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JavaSPECTRUM

APRESS

Day 1: What happened on Monday, 2007-06-25

Juerg Eberhard, CEO Keynode, welcomed participants from 25 countries and congratulated Yakov Sirotkin of Russia and Dinko Srkoc of Croatia who werewinners of the programming contest entitling them free conference admission.


Daniel C. Milks, conference moderator, first introduced platinum sponsors for a quick word. Andreas Knoepfli, Managing Director of Sun Switzerland announced that Jazoon will be the first introduction in Europe of Java FX technology and was pleased that the first instance of Jazoon already provided many of the features available at Java One in San Francisco. Christian Hunziker, Marketing and Sales Directory of ELCA Informatik also announced being proud to support an international caliber Java Conference located in Zurich and declared with positive feedback they would be pleased to support the next Jazoon at the same high level.

Farley Duvall, VP EMEA of Red Herring Inc., delivered the first Keynode address. The original Red Herring Magazine started in 1993 and was well-known for discussing the business behind IT - especially startups in Silicon Valley. After unfortunate business decisions during the height of the Internet boom caused the company to fail in 2003, the company recently relaunched itself with international offices in Zurich, Bangalore, and Beijing in a weekly format, focusing on issues in IT global finance. Farley Duvall leads the Zurich branch covering the European region, which he feels is the "region where real growth is happening" as opposed to the as yet unrealized potential of a clearly emerging Asia.

Ted Neward, US Independent Consultant, delivered the second keynote address, titled "Why the Next Five Years will be about Programming Languages". He started by explaining the dichotomy between practical language designers, who have to focus on real-world problems and academics, who focus on theoretical problems which may be quite useful but are typically ignored because of their lack of immediate exploitability. Ted believes we find ourselves currently in a "perfect storm" situation, which should lead to exciting new "domain specific languages". Ted argues that the three factors leading to this situation are 1) Virtualization technology, which provides basic technology such as garbage collection and JIT compilation allowing developers to ignore many details that weren't possible before 2) Tool support such as IDEs analyzers, debuggers, profilers supporting the use of domain specific languages and 3) the readiness to integrate ever more linguistically powerful features such as closures and direct manipulation of abstract syntax trees, to help solve increasingly urgent problems in concurrency, application security, distribution and/or services and user interaction. He urges us to embrace new language features and possibly even new languages - especially those built upon a solid Java foundation.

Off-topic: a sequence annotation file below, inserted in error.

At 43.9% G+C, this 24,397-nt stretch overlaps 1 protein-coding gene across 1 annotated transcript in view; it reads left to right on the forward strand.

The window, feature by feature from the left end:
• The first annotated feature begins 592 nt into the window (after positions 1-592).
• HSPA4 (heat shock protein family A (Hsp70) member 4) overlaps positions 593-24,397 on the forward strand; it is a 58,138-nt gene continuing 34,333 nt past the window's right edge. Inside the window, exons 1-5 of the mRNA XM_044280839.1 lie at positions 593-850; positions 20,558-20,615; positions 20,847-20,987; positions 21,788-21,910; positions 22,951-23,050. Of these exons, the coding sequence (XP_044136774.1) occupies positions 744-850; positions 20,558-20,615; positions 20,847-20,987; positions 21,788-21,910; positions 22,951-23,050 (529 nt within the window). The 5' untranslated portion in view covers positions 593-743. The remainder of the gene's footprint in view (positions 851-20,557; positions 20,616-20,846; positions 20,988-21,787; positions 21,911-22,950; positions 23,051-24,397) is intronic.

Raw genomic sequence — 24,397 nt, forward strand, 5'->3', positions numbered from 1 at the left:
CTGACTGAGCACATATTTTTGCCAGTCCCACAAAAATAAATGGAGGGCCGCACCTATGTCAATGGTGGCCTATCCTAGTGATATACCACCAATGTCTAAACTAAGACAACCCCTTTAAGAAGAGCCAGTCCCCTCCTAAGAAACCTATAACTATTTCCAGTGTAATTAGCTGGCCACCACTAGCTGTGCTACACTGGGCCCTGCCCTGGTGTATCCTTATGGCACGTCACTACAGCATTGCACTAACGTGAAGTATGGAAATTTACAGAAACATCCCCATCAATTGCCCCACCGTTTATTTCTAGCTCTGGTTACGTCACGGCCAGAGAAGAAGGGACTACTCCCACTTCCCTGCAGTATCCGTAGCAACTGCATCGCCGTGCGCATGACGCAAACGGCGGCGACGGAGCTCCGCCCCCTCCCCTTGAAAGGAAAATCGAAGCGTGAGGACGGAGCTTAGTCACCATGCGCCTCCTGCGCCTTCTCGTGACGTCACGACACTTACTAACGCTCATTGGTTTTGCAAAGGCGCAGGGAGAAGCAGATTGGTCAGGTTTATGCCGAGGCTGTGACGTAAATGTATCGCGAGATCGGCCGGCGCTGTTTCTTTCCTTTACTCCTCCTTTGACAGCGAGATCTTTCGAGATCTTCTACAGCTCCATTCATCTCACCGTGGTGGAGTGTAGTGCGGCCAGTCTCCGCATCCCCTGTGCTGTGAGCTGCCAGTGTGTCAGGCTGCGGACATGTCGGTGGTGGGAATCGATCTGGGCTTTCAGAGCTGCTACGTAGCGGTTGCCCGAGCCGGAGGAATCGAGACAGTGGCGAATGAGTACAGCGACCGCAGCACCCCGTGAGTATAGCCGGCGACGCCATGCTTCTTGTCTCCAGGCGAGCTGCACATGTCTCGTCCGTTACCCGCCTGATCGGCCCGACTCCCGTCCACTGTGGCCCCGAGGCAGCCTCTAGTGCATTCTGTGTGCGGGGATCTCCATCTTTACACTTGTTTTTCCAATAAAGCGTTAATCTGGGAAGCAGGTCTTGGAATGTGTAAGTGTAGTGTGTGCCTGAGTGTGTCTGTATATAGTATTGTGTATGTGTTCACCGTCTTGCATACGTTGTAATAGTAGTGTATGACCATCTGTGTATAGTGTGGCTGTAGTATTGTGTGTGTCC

Dr Elmar Ledergerber, the mayor of Zurich, closed the session discussing his belief in the importance of local governmental support for innovation. Zurich's ETH is within the top 5 European universities yielding 20 Nobel prize winners, and the University of Zurich within the top 10, supporting a further 16 Nobel prize winners in Switzerland. Through well-targeted measures such as supporting higher education, incubators that for developing such innovations into practical applications and establishment of Zurich as a conference center, allows a bridge between the Open Source philosophy and Zurich today.

After a full day of technical talks, hallway discussions, and vendor demonstrations, attendees looked forward to relaxing at the Platins club, enjoying hors d'oeuvres and drinks provided by the generous sponsors. As many as 300 people at any one time gathered to discuss what they heard, shared experiences, and made new friends.